macOS Mojave 10.14 brought out system-wide support for a fully functional Dark Mode, a super handy feature that creates a distraction-free working environment on your Mac that’s not just easy on the eyes, but ensures your own content like photos is front and center.
With Light and Dark Mode, Mac customers at long last have a choice between two distinct looks that bring appropriate styling to the critical parts of the Mac user interface.
A dramatic new look
OS X Yosemite brought limited dark styling to the Dock, the menu bar and Spotlight Search.
Replacing that old and functionally very limited Yosemite feature, Dark Mode in Mojave helps you focus on your work by turning the user interface dark, including your desktop wallpaper.
As a result, your own content, such as photos and documents, really pops out in Dark Mode.
Dark Mode and Dynamic Desktop complement each other
If you tend to do a lot of work on your computer late at night or in a dark room, the new Dark Mode in macOS Mojave can definitely make using your computer a bit easier on the eyes.
To see the stark difference between the familiar Light appearance of your Mac and the new Dark Mode in Mojave for yourself, scroll to the Dark Mode section of Apple’s official macOS Mojave Preview page and drag the interactive slider.
The Dark Mode theme can be found in the newly-announced Apple News, Stocks, Home and Voice Memos apps, plus other system apps including Calendar, Finder, Mail and Photos.
The Apple News app shown running in macOS Mojave’s new Dark Mode
We have put together a nice screenshot gallery for those of you who are curious to check out the new darkened color scheme and styling in Apple’s own Mac apps, including Calendar, Finder, iTunes, Mail, Photos, Stocks, Home, News, Voice Memos and more.
Not all apps look good with a darkened appearance. For instance, newly created documents in TextEdit with their default white background look somewhat out of place. My biggest concern was that not all websites were going to look good with a dark hue, but then I realized that Safari’s Reader Mode with a black background solves this issue in one fell swoop.
And this is how Apple describes Dark Mode:
macOS Mojave users can switch to Dark Mode to transform their desktop to a darkened color scheme, putting the focus on user content while controls recede into the background. Users can toggle between a light and dark desktop, and built-in Mac apps like Mail, Messages, Maps, Calendar and Photos all include Dark Mode designs.
Here’s how you can switch on Dark Mode on your Mac with just a few clicks.
How to enable Dark Mode on your Mac
Do the following to have your Mac use a darker appearance.
1) Open System Preferences on your Mac.
2) Click on the icon labeled General.
3) Click the right image next to Appearance to switch on Dark Mode.
Conversely, you can switch back to the default Light appearance by clicking the left image.
This new mode replaces Yosemite’s dark styling option that only worked with the Dock, Spotlight Search and the menu bar. In other words, you can no longer work in the default Light mode while having the Dock and the menu bar rendered with a darker color scheme.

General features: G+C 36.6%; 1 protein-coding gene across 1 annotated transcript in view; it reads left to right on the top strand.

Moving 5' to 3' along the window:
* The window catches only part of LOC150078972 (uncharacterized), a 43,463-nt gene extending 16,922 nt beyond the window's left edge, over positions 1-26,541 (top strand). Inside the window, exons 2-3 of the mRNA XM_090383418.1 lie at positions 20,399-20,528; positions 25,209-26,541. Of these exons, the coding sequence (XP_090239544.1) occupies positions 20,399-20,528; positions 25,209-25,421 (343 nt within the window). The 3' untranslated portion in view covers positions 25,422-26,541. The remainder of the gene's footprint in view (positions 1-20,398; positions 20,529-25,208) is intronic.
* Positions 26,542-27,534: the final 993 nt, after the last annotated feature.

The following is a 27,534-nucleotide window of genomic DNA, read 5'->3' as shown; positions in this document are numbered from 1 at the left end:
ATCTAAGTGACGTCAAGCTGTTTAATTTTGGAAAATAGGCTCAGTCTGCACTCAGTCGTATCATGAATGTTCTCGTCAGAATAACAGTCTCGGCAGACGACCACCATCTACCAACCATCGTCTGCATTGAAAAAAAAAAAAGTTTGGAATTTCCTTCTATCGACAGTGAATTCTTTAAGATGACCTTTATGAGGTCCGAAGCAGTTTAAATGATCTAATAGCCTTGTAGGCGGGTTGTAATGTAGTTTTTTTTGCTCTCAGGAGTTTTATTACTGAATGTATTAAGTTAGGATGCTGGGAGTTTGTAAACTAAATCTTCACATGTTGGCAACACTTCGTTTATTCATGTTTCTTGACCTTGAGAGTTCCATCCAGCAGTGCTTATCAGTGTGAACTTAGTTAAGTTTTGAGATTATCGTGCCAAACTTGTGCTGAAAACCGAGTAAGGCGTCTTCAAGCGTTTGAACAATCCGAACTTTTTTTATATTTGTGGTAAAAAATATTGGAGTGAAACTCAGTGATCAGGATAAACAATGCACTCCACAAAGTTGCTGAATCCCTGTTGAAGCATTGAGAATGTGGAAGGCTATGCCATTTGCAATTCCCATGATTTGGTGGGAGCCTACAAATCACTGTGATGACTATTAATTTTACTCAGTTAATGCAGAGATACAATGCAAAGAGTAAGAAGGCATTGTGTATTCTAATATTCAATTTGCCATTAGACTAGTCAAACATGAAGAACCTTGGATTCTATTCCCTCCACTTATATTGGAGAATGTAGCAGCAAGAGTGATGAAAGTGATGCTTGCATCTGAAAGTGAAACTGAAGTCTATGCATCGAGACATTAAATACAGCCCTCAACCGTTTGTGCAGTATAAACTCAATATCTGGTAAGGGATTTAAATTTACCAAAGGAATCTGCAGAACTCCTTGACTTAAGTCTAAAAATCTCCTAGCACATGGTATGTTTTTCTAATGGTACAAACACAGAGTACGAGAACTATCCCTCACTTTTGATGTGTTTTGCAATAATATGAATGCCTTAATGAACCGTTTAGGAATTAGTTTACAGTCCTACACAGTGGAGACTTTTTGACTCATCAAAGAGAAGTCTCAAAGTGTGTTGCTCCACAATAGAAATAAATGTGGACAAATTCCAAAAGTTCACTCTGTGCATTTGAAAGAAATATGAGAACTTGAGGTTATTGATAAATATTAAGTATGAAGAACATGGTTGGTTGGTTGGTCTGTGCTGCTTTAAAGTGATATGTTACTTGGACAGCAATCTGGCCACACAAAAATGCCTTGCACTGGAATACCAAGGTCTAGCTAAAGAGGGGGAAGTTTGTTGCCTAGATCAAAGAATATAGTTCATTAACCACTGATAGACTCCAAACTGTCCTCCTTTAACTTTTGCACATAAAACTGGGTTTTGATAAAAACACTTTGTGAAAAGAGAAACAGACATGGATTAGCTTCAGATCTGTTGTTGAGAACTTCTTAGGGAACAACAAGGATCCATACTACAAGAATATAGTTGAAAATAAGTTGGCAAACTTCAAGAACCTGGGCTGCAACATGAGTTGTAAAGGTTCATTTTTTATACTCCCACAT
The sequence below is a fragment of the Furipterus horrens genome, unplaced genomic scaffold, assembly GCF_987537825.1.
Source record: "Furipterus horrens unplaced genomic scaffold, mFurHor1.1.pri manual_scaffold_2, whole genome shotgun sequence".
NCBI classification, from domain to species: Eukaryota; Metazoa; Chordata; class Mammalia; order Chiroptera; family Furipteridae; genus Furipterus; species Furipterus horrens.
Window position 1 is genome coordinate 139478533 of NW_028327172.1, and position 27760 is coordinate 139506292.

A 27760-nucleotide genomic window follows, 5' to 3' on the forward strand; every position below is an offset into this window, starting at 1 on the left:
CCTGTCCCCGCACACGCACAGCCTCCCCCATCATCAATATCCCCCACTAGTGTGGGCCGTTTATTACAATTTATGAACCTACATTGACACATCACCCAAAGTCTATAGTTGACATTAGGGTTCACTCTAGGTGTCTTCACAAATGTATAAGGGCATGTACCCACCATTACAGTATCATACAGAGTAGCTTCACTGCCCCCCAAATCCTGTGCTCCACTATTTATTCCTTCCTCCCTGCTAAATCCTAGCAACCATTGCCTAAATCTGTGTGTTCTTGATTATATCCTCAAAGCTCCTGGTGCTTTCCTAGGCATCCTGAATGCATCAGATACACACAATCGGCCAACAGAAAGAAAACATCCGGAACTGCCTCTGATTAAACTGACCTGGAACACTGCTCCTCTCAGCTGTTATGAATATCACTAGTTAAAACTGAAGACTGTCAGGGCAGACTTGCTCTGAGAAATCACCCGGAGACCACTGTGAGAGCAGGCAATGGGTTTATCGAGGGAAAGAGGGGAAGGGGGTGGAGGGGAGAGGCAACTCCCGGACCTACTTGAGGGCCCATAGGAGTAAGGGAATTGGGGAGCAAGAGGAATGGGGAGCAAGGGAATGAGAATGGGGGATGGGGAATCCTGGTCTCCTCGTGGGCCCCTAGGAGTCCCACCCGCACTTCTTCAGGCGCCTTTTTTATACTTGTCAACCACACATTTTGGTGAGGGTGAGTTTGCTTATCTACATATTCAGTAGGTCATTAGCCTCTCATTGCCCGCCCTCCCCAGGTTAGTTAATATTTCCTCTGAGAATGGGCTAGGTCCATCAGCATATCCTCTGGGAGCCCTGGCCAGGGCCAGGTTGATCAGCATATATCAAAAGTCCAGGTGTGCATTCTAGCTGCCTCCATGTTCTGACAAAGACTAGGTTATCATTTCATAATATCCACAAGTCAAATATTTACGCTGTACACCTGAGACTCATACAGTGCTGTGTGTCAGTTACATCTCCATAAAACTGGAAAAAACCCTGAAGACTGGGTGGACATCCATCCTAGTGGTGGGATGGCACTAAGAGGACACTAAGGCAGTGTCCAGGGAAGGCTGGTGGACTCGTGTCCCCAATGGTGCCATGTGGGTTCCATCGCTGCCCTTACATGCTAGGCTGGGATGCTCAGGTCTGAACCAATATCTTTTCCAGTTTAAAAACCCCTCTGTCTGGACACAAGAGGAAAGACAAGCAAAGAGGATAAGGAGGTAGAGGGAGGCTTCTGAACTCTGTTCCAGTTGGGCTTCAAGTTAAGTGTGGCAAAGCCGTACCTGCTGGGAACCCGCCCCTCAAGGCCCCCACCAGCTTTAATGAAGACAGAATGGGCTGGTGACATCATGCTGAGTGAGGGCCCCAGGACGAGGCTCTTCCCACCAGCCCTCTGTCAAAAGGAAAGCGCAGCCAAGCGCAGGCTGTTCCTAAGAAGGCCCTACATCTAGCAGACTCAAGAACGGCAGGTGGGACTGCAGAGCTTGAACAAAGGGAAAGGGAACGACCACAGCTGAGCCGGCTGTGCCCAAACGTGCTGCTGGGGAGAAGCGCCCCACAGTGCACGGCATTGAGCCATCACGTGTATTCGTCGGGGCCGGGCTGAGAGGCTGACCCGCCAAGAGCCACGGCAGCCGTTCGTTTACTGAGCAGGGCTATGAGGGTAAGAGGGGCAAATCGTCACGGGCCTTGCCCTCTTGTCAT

Now it’s either Light Mode or Dark Mode.
Dark Mode and Dynamic Desktop
Starting with macOS Mojave, Mac customers can take advantage of an awesome feature that plugs nicely into Dark Mode, called Dynamic Desktop. It automatically changes your desktop picture to match the time of day, as determined by Location Services on your Mac.
TUTORIAL: How to use Nigh Shift for Mac
Found in System Preferences → Desktop & Screen Saver, an all-new dynamic wallpaper in macOS Mojave gradually changes the look of your desktop over the course of the day.
You can see this new time-shifting wallpaper in action on the macOS Mojave Preview webpage: scroll to the Dynamic Desktop section, then drag the slider left or right to see the effect.
Dark Mode in your favorite apps
Dark Mode works with built-in apps that come with your Mac.
Third-party apps can implement Dark Mode by taking advantage of Apple’s APIs designed to help developers adopt Dark Mode designs. If your favorite app won’t switch to a darkened color scheme after you have enabled Dark Mode, you will need to contact its developer and demand that they support Dark Mode using Apple’s AppKit framework.
Most Mac apps will at some point support both Light and Dark appearances.
But until they do, some folks may find it annoying to go back and forth between Apple’s apps that include Dark Mode support and third-party titles that remain in the default Light mode.
Are you liking Dark Mode?
What are your early thoughts on the new Dark Mode in macOS Mojave?
Is this awesome new look something you might be using on a daily basis, do you think? Will you be sticking with the lighter style, perhaps?
Let us know down in the comments!
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